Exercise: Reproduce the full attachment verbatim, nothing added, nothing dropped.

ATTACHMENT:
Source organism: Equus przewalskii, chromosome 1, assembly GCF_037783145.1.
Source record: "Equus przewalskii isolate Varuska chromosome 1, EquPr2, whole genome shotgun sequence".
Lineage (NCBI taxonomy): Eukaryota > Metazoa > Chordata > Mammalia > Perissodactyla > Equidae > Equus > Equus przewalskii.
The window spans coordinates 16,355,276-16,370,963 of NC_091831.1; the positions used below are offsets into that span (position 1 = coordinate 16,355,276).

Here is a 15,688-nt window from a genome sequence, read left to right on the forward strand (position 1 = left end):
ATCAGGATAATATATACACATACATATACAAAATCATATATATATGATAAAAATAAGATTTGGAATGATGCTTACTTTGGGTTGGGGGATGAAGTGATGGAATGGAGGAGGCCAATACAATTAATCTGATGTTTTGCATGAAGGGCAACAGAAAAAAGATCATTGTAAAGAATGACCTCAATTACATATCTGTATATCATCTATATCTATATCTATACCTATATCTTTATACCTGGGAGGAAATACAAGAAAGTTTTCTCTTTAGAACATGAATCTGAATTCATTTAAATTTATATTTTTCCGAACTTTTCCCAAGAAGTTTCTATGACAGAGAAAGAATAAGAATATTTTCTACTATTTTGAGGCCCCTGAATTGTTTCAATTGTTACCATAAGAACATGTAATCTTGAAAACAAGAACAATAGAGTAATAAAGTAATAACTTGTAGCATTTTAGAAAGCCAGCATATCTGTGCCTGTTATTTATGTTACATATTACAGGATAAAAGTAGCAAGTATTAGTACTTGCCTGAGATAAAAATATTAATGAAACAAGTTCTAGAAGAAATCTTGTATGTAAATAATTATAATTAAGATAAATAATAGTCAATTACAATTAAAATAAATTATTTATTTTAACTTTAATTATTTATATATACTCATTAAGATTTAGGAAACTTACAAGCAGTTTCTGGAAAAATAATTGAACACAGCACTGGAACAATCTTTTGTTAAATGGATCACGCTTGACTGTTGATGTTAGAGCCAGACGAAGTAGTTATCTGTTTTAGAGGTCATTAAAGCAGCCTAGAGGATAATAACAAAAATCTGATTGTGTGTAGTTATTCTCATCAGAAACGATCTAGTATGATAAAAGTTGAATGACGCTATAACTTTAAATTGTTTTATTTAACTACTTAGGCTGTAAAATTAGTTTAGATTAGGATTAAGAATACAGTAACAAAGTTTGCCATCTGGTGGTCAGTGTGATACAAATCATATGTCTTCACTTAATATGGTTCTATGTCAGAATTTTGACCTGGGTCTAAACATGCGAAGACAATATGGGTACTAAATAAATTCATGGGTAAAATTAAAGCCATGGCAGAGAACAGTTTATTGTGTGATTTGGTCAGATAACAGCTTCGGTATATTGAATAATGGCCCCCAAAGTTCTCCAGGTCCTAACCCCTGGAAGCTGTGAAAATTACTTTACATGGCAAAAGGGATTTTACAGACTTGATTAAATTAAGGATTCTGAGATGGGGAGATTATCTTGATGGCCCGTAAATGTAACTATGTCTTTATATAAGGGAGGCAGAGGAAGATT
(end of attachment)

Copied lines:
Source organism: Equus przewalskii, chromosome 1, assembly GCF_037783145.1.
Source record: "Equus przewalskii isolate Varuska chromosome 1, EquPr2, whole genome shotgun sequence".
Lineage (NCBI taxonomy): Eukaryota > Metazoa > Chordata > Mammalia > Perissodactyla > Equidae > Equus > Equus przewalskii.
The window spans coordinates 16,355,276-16,370,963 of NC_091831.1; the positions used below are offsets into that span (position 1 = coordinate 16,355,276).

Here is a 15,688-nt window from a genome sequence, read left to right on the forward strand (position 1 = left end):
ATCAGGATAATATATACACATACATATACAAAATCATATATATATGATAAAAATAAGATTTGGAATGATGCTTACTTTGGGTTGGGGGATGAAGTGATGGAATGGAGGAGGCCAATACAATTAATCTGATGTTTTGCATGAAGGGCAACAGAAAAAAGATCATTGTAAAGAATGACCTCAATTACATATCTGTATATCATCTATATCTATATCTATACCTATATCTTTATACCTGGGAGGAAATACAAGAAAGTTTTCTCTTTAGAACATGAATCTGAATTCATTTAAATTTATATTTTTCCGAACTTTTCCCAAGAAGTTTCTATGACAGAGAAAGAATAAGAATATTTTCTACTATTTTGAGGCCCCTGAATTGTTTCAATTGTTACCATAAGAACATGTAATCTTGAAAACAAGAACAATAGAGTAATAAAGTAATAACTTGTAGCATTTTAGAAAGCCAGCATATCTGTGCCTGTTATTTATGTTACATATTACAGGATAAAAGTAGCAAGTATTAGTACTTGCCTGAGATAAAAATATTAATGAAACAAGTTCTAGAAGAAATCTTGTATGTAAATAATTATAATTAAGATAAATAATAGTCAATTACAATTAAAATAAATTATTTATTTTAACTTTAATTATTTATATATACTCATTAAGATTTAGGAAACTTACAAGCAGTTTCTGGAAAAATAATTGAACACAGCACTGGAACAATCTTTTGTTAAATGGATCACGCTTGACTGTTGATGTTAGAGCCAGACGAAGTAGTTATCTGTTTTAGAGGTCATTAAAGCAGCCTAGAGGATAATAACAAAAATCTGATTGTGTGTAGTTATTCTCATCAGAAACGATCTAGTATGATAAAAGTTGAATGACGCTATAACTTTAAATTGTTTTATTTAACTACTTAGGCTGTAAAATTAGTTTAGATTAGGATTAAGAATACAGTAACAAAGTTTGCCATCTGGTGGTCAGTGTGATACAAATCATATGTCTTCACTTAATATGGTTCTATGTCAGAATTTTGACCTGGGTCTAAACATGCGAAGACAATATGGGTACTAAATAAATTCATGGGTAAAATTAAAGCCATGGCAGAGAACAGTTTATTGTGTGATTTGGTCAGATAACAGCTTCGGTATATTGAATAATGGCCCCCAAAGTTCTCCAGGTCCTAACCCCTGGAAGCTGTGAAAATTACTTTACATGGCAAAAGGGATTTTACAGACTTGATTAAATTAAGGATTCTGAGATGGGGAGATTATCTTGATGGCCCGTAAATGTAACTATGTCTTTATATAAGGGAGGCAGAGGAAGATT